I used to live there for 9 years (near Seoul), and you just get used to the little bubbles of aggression. War is very, very, very unlikely. But if it makes you feel better, sign up for the embassy alerts. And watch AFKN a lot for US citizen-specific updates?
posted by hellomina at 11:04 AM on March 26, 2010

Former Korea resident here. There exists a non-combatant evacuation plan. However, there are tens of thousands of American citizens in Korea, and I don't expect the North Koreans plan to give a lot of notice before invading.

In the event the North Koreans decide to finish the job they started in 1950, you're going to have a front-row seat unless you leave the country before the fireworks.

So, you can play the "better safe than sorry" card and get on the next flight out of Incheon; this move has a 99.99% chance of making you feel really silly the next day, and an 0.01% chance of making you feel like the rest of your life is a gift you were almost denied.

Or, more reasonably, you can develop a game plan for letting the fighting "roll over" you while you hunker down. A few things to think about if you take that option:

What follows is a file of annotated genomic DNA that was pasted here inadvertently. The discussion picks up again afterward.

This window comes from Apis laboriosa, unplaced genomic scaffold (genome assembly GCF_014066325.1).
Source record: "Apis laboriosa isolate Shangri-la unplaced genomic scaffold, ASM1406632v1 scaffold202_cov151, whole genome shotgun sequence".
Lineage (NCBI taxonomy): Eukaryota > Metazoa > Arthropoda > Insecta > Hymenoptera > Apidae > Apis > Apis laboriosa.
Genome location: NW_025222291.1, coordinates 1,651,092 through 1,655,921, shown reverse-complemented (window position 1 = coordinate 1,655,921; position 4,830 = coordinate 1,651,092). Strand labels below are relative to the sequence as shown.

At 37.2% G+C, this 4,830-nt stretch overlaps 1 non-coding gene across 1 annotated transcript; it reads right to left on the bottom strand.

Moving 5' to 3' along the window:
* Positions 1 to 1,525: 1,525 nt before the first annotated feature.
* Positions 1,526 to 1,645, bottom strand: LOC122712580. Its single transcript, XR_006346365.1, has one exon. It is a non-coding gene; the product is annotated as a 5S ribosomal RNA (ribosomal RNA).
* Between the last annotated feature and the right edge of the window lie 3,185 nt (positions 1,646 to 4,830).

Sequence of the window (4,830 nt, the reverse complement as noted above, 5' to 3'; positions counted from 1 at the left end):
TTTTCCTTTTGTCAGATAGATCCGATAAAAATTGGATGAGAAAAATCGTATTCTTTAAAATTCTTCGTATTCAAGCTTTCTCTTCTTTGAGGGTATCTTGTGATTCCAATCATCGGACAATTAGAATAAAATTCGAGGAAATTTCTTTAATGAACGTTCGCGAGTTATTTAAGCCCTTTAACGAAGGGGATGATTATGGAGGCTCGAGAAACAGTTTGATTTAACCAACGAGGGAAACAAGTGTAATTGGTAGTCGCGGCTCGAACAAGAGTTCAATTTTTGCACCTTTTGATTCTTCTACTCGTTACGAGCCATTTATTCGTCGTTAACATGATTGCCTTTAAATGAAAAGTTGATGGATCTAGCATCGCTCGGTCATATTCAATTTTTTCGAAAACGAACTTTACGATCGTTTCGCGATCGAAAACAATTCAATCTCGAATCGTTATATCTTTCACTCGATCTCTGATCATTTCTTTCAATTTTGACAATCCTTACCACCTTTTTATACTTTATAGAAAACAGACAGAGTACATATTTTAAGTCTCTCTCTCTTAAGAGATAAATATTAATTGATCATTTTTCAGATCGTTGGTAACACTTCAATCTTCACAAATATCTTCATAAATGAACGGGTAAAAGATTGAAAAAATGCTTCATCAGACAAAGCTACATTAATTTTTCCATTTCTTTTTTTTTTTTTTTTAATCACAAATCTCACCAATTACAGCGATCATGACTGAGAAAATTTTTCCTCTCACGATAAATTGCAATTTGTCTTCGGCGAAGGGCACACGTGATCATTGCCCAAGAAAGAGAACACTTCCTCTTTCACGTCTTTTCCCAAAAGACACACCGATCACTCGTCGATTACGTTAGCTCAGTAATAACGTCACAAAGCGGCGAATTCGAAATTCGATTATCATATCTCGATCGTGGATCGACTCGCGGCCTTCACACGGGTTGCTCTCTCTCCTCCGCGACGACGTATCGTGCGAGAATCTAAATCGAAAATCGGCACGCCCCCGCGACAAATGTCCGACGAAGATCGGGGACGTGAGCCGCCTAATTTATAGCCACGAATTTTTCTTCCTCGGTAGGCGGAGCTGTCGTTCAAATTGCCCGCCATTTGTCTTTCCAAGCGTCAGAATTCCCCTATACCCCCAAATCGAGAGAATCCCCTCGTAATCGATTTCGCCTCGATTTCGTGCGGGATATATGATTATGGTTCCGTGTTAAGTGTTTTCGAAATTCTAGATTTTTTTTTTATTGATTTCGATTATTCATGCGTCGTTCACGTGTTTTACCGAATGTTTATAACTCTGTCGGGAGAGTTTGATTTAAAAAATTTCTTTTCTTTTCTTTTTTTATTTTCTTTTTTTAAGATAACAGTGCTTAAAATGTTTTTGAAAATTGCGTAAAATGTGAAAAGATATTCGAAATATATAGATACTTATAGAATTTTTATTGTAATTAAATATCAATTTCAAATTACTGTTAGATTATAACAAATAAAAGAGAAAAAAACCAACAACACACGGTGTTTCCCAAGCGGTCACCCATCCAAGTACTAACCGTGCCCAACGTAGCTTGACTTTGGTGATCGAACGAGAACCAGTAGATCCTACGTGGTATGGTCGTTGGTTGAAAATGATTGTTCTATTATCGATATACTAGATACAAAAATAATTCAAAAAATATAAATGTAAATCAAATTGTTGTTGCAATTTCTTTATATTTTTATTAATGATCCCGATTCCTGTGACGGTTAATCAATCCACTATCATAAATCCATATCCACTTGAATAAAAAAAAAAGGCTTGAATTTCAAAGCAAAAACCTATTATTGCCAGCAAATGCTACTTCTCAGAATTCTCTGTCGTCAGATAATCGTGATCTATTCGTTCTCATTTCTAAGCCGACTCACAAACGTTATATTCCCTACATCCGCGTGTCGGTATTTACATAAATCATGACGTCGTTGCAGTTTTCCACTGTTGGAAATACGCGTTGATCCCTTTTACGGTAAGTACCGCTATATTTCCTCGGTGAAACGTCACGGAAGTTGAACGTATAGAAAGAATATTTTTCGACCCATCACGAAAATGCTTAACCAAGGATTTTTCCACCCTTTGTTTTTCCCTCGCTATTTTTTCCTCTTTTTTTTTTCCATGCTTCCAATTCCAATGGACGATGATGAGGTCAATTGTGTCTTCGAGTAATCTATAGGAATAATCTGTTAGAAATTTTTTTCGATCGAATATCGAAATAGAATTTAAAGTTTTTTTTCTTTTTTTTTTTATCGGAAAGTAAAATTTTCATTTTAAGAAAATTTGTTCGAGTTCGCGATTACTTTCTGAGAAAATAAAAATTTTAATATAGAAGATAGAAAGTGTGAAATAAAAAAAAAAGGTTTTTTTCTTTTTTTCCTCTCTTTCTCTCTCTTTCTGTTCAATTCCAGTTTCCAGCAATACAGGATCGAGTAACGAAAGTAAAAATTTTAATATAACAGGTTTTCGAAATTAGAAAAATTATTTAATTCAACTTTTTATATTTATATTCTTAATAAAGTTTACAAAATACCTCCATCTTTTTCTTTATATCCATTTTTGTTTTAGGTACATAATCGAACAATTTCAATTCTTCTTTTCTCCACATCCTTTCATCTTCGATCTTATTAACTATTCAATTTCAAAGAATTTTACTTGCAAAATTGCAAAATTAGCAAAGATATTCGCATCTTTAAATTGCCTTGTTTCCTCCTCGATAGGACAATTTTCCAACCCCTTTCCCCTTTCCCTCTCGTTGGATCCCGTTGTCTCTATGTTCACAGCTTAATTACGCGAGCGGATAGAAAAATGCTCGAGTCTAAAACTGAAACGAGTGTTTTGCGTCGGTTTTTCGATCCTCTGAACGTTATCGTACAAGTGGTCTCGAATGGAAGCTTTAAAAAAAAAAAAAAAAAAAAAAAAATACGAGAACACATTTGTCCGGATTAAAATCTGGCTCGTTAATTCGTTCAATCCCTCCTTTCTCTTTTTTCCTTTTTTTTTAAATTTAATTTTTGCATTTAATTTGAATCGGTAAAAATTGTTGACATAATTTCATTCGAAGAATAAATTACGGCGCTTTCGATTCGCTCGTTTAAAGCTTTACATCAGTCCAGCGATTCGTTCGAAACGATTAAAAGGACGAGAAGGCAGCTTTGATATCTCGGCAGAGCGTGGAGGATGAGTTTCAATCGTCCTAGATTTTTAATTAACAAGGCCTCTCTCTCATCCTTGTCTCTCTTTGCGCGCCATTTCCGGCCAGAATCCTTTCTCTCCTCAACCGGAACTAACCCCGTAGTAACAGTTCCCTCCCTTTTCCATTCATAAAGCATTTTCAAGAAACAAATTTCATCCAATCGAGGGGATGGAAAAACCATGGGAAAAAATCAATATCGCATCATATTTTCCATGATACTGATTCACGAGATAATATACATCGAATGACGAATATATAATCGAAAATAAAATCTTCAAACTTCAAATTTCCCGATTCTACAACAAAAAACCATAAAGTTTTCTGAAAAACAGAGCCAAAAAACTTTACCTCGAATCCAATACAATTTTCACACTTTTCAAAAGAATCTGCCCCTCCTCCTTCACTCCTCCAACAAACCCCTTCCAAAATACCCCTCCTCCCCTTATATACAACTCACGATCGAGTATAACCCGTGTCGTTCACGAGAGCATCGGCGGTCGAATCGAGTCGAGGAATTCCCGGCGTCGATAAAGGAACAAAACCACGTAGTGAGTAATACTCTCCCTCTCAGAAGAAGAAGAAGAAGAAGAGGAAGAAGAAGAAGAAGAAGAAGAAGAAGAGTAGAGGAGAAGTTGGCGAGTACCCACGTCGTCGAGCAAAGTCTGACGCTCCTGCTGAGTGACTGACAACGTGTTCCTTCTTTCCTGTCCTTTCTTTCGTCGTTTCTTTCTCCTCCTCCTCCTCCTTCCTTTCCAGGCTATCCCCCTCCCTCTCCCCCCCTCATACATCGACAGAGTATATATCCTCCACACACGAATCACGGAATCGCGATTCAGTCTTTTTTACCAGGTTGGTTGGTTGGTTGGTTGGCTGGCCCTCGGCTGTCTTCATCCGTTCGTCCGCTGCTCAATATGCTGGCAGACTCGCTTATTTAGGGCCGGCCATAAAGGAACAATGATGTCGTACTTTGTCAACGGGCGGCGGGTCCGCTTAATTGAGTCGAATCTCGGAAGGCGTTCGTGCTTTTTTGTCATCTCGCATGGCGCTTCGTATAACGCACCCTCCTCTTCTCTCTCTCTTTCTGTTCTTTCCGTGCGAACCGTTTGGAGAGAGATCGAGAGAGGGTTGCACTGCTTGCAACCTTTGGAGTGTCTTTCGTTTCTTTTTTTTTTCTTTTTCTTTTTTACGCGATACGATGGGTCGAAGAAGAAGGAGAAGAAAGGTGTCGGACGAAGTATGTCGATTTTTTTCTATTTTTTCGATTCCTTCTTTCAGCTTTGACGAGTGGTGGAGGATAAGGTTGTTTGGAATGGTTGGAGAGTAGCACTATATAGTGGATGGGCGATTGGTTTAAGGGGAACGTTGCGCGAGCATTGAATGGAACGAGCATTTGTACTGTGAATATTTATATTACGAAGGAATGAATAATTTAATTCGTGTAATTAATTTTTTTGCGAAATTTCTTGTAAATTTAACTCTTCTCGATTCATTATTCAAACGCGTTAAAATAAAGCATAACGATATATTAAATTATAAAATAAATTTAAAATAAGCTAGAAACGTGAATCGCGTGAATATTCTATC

• Blasts shatter windows for miles around. Right next to your bed, you should keep footwear suitable for walking on broken glass.
  • Decide on a place where you can -- quickly -- shelter. Preferably somewhere underground, that provides cover from small-arms fire and shrapnel, and that provides good fallout protection (e.g. a spot where there are at least 2-4 feet of solid mass between you and any outdoor fallout-accumulating surface). This is where you will spend the first few days of the war, as the heavy fighting sweeps by you. If the war goes nuclear, plan on spending 14 days in the shelter until the fallout decays sufficiently to venture out briefly.
  • Pack a bug-out kit with water, food, season-appropriate clothing, bedding, plastic sheeting, batter-powered radio, flashlight, etc. Keep it near at-hand. Or preposition some of it in your shelter if appropriate.
  • Do you have a gas mask? If not, this might be a good time to shop around for one. Assume that the initial DPRK attack will use nerve gas to "soften up" the defenses; plan on wearing the mask for your first day in the shelter. Learn how to hydrate while wearing the mask.
  • The North Korean occupation will be ugly, but probably brief. Visibly non-Korean persons may be liquidated on sight by the North Korean forces, under the theory that they may be spies or saboteurs; YMMV. Staying hunkered down and out of sight may be your best course of action. Being one of millions of hungry freezing refugees trekking across the chemically contaminated, bomblet-strewn battlefield is not advisable.
Of course, as mentioned earlier, this Yellow Sea naval incident is just one of a long series of skirmishes that have been happening for the past five decades. War is probably not imminent. But if it helps your peace of mind to make a few inexpensive preparations for the possibility of war, go for it.
posted by Dimpy at 1:39 PM on March 26, 2010 [2 favorites]